Just in case you haven’t managed to fully comprehend the meaning of the word “sequester” over the last few months – and years, really – of partisan bickering, it has massive financial implications for the entire country, and more importantly, Berkeley. While Mitt Romney’s favorite “Sesame Street” hasn’t been put to rest, – yet – many people including Berkeley City Councilmember Gordon Wozniak are scrounging for cash to fund the programs they so love. We wouldn’t dare bore you with the financial jargon and technical details, partly because we can’t get through the dense material ourselves, but we’d like to draw your attention to one service in particular: the United States Postal Service.
The good old USPS has been around for … well technically by name, only a little over thirty years. But of course, it has traced its roots to the formation of the country. Most Cal students have an inherent appreciation for the USPS, the entity that makes online shopping and pseudo-doorstep delivery possible. The postmaster general has already planned the destruction of next-day delivery – tragic for all Netflix subscribers and wants to add an entire cent to the fare of first-class mail. If that failed engineering test had you on the verge of dropping out of Cal to become a mailman, think again. Almost 100,000 people are going to be getting the proverbial axe soon enough. And all of that was before the sequester, which would likely result in the doomsday scenario: more cuts from government funding.
Though these are stressful times for the USPS indeed, the aforementioned Wozniak has appeared to let the stress get the better of him. His genius proposal: a tax on email. Totalitarian mutterings aside, Wozniak has proposed that each bit – or little piece of data, for all you non-computer science majors out there – have a fee attached to it. To give you a comparison spectrum, your average Microsoft Word document would take upwards of 200,000 of those little guys. Now, the tax being proposed is by no means outlandish: a cent per gigabit, which is a billion bytes. Though the average reader may cringe at the very idea of having a tax on something they have come to acknowledge as a birthright, it’s not actually quite so bad by the numbers. On average, your Gmail account is capable of storing 10 gigabytes. So assume you were to fill your whole email account within the span of a year – which most people probably won’t manage within five years, let alone one – you’d still only be coughing up 80 cents, which is probably your daily allotment to that nice homeless lady down the street.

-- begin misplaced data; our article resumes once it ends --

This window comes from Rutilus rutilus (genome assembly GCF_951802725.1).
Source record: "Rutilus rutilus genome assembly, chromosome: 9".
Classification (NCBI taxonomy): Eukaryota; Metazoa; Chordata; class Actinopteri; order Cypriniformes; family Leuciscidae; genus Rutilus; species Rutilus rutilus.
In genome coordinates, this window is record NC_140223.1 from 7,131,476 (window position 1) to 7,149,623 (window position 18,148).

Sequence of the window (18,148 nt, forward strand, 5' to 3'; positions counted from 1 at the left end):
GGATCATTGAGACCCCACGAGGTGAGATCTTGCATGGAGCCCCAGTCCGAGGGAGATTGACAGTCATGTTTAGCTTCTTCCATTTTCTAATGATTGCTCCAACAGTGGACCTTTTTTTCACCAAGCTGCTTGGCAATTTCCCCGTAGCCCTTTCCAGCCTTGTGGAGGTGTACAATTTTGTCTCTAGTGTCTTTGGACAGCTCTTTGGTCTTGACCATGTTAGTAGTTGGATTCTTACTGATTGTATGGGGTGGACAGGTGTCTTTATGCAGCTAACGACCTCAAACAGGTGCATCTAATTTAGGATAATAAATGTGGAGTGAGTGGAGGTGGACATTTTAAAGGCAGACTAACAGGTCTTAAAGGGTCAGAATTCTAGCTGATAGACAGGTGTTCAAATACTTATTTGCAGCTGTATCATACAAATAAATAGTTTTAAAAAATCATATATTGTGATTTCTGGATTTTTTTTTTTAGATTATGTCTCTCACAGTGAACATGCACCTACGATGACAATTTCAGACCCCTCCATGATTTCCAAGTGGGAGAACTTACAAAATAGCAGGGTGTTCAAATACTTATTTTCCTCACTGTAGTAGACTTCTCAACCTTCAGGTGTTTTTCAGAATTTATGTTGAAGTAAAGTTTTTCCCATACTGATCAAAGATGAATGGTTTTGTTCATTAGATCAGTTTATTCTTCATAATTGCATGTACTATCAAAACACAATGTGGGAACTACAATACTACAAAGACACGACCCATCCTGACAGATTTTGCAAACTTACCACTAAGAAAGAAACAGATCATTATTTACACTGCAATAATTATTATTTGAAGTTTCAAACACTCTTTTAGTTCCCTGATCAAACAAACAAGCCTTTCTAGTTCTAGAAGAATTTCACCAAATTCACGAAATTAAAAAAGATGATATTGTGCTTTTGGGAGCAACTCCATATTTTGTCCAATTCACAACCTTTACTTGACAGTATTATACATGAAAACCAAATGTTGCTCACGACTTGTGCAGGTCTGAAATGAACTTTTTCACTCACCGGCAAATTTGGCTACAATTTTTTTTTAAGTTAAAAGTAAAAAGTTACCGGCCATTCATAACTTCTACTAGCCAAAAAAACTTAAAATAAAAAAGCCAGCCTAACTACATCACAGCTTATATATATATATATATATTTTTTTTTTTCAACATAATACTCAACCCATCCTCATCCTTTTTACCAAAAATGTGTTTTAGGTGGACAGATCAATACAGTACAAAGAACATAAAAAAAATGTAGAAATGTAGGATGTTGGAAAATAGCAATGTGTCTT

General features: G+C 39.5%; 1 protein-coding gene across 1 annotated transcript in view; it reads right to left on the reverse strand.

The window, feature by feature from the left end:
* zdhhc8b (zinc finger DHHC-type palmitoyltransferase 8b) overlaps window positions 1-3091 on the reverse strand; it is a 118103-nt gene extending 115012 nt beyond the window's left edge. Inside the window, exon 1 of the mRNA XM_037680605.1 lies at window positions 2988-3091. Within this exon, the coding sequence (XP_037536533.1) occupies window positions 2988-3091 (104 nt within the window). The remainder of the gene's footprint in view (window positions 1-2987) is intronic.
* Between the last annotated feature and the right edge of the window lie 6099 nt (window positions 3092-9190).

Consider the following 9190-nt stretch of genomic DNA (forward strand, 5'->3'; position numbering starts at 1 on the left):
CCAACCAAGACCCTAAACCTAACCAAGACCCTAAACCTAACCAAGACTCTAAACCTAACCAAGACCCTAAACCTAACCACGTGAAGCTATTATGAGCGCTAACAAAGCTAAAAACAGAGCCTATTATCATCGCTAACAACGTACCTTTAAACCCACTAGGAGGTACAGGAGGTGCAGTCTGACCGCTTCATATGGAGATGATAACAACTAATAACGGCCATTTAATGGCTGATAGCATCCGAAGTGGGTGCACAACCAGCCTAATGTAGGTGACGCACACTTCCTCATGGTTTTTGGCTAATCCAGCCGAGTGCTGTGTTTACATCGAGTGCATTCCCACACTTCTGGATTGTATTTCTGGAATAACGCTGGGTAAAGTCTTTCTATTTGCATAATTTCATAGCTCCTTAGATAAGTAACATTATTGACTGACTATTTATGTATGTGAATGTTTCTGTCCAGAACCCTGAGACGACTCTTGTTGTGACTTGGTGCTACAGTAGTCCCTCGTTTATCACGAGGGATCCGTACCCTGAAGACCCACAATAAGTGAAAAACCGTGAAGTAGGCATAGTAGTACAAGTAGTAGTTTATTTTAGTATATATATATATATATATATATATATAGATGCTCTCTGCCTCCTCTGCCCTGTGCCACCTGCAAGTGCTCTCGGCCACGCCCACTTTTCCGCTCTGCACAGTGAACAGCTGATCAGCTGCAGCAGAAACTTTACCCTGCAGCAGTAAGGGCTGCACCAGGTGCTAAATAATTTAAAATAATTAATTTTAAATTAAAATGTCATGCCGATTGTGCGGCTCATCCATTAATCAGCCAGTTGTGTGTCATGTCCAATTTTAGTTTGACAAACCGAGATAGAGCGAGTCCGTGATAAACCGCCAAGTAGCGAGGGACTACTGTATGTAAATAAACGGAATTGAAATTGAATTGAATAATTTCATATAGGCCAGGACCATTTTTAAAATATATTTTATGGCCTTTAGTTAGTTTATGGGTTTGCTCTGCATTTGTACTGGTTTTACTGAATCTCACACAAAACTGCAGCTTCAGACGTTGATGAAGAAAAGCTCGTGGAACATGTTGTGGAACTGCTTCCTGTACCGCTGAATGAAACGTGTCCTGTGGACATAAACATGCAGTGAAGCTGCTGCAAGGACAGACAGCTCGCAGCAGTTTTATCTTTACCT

Of course, when the scale is adjusted to a national level, where millions of people and companies with large list-servers use email services, the profits could be monumental. Not to mention that it would have the side benefit of stopping those annoying penis enlargement advertisements that somehow manage to get through your spam filter every now and then. A lot of this collective revenue would go back to the real American way of doing things – by paper and pen, through the real airwaves rather than the virtual ones.
There has been a large backlash to this idea, for many reasons. Not only is something like this prohibited under Clinton’s Internet Tax Freedom Act – which has a lifespan until late 2014 – it’s near impossible to enforce. And this could be a “gateway” policy: what’s to stop an eventual tax on AIM, or god forbid, Facebook messages? How dare you, Wozniak? They may take our money, but they’ll never take our Facebook accounts!
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Image source: Warner Bros.